Bukola Oriola has been counting down the days to Sept. 5, when she will begin a two-week tour of her native Nigeria, where she came of age before leaving a decade ago.
Oriola’s tour isn’t for pleasure; it’s to raise awareness about human trafficking and domestic violence — an ordeal that’s not unfamiliar to Oriola and to many in the immigrant communities in Minnesota.
“People need to know that being abroad does not necessarily mean greener pastures,” she explained. “It could be a potential trap to human trafficking or domestic abuse.”
Accompanied by her 8-year-old son and Minneapolis volunteer Brandt Schubbe, the “Bring The Story Back Home” tour will allow Oriola to employ her personal experience to explain the trials of immigrants falling victim to abusers in the United States, including people who their victims may consider spouses or relatives.
The phenomenon is particularly prevalent among undocumented immigrant communities, human rights advocates say, who are reluctant to report violence because they’re fearful of law enforcement and deportation.
“It’s difficult for members of the immigrant communities because of fear and because of lack of knowledge about trafficking laws and their limited understanding of English,” said Linda Miller, executive director of Civil Society, a St. Paul-based advocate group that services victims of trafficking in the Twin Cities area.
Oriola, 38, added that African undocumented immigrants, when repatriated, face stigma in their home countries. In Nigeria, she said, those deported live in disgrace. “You’re going home with nothing,” she said.
For families and relatives in Africa, the expectation is high for their members in Europe and in the United States, regardless of their immigration status. They’re expected to be successful, Oriola explained, to earn degrees and enough money to be able to financially assist families. If they don’t return with those assets, she said, the community automatically labels them as failures.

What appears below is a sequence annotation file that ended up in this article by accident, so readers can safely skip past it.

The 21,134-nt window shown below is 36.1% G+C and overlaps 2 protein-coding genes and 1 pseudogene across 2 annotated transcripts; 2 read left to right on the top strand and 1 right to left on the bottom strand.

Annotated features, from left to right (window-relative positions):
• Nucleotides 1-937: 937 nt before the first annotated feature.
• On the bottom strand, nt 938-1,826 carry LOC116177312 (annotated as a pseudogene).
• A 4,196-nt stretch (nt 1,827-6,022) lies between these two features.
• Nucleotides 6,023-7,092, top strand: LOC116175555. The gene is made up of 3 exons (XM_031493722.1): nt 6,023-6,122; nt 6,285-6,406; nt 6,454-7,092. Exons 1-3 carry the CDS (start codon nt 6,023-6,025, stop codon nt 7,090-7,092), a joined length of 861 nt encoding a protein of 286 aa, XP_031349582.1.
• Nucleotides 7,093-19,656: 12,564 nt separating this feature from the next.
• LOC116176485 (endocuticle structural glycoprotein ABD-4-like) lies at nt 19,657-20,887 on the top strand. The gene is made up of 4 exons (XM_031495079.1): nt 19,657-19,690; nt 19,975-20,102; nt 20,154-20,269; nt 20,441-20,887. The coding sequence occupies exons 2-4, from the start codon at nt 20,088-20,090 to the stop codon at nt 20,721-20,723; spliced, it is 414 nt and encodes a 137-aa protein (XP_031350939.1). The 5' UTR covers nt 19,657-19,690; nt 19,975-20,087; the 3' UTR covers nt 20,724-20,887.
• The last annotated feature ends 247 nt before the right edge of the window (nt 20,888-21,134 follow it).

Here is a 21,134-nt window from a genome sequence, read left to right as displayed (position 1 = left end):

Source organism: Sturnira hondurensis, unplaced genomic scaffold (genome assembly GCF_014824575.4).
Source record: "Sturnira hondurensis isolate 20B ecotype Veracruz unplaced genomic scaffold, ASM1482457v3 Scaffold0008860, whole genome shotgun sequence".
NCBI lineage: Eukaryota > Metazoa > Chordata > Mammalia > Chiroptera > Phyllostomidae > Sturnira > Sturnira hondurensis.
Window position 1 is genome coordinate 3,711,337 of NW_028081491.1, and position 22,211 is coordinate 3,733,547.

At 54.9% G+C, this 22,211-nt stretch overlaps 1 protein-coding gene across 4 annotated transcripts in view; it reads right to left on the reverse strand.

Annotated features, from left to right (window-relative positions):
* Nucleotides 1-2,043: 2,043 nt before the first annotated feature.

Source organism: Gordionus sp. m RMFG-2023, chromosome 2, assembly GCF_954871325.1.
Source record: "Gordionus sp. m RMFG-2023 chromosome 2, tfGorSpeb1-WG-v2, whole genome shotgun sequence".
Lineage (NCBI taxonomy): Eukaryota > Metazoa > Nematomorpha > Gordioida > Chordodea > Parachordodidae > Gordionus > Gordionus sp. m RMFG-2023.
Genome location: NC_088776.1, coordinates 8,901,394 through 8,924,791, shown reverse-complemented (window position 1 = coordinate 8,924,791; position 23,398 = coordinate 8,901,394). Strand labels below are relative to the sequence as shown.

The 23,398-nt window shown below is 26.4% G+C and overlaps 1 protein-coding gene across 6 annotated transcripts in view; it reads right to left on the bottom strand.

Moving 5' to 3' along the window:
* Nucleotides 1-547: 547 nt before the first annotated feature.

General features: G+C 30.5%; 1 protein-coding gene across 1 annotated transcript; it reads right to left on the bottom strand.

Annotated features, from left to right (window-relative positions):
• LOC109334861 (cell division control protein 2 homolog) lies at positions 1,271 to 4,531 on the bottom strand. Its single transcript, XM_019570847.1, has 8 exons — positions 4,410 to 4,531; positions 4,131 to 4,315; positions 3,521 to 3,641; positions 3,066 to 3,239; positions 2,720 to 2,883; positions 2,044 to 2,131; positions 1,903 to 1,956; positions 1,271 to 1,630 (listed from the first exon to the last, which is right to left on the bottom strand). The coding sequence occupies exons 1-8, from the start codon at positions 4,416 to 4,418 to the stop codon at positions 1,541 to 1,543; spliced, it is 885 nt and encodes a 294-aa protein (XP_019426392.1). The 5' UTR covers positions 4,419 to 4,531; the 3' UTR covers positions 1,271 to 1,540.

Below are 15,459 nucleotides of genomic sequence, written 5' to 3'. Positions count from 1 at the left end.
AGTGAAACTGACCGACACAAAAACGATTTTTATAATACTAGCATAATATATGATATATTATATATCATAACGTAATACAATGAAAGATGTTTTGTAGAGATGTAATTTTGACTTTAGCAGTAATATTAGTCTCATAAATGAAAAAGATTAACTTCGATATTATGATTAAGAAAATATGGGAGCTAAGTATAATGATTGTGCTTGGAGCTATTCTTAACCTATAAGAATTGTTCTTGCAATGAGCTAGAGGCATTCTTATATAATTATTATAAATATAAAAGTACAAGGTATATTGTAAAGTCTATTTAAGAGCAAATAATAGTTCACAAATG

While in Nigeria, Oriola wants to correct that misconception. She also wants to educate Nigerians about U.S. immigration laws, and the predicaments that undocumented immigrants face here.
But more importantly, Oriola wants to share her personal story: How she got to the United States; what it was like to be an undocumented immigrant; and what it felt like to be abused while fearful of authorities.
“I want to enlighten the Nigerian youth about all of those things,” added Oriola, who will present her story of abuse and survival at six public and private universities in Lagos. “The reason I’m going to these schools is that college students can quickly spread things to the younger group and older folks.”
Journey to Minnesota
Oriola, who was an education reporter and editor for the NewAge newspaper in Lagos, arrived in New York in 2005 to cover the United Nations General Assembly, and its 60th anniversary.
Before returning to Nigeria, the plan was to briefly see her husband, who lived in Minnesota. She married him at a traditional ceremony in Nigeria, though he hadn’t actually been at the wedding — and she had never met him in person. Even so, when she met him in Brooklyn Park for the first time, he persuaded her to stay with him.
At first Oriola said she was reluctant to accept her husband’s plea for several reasons, among them her commitment to a journalism career in Nigeria. She had entered the U.S. with an I Class visa, a temporary document for media representatives, and didn’t want to break a legal promise to return home. She wanted him to file an immigration petition for her so she could come to the U.S. legally as his wife.
In the end, however, she agreed to stay — letting her visa expire and hoping for a better tomorrow. “He and his family begged me to stay here,” she explained. “He said he could do the paperwork here, the same thing he could have done in Nigeria. He just needed to take me to the court and do the paperwork.”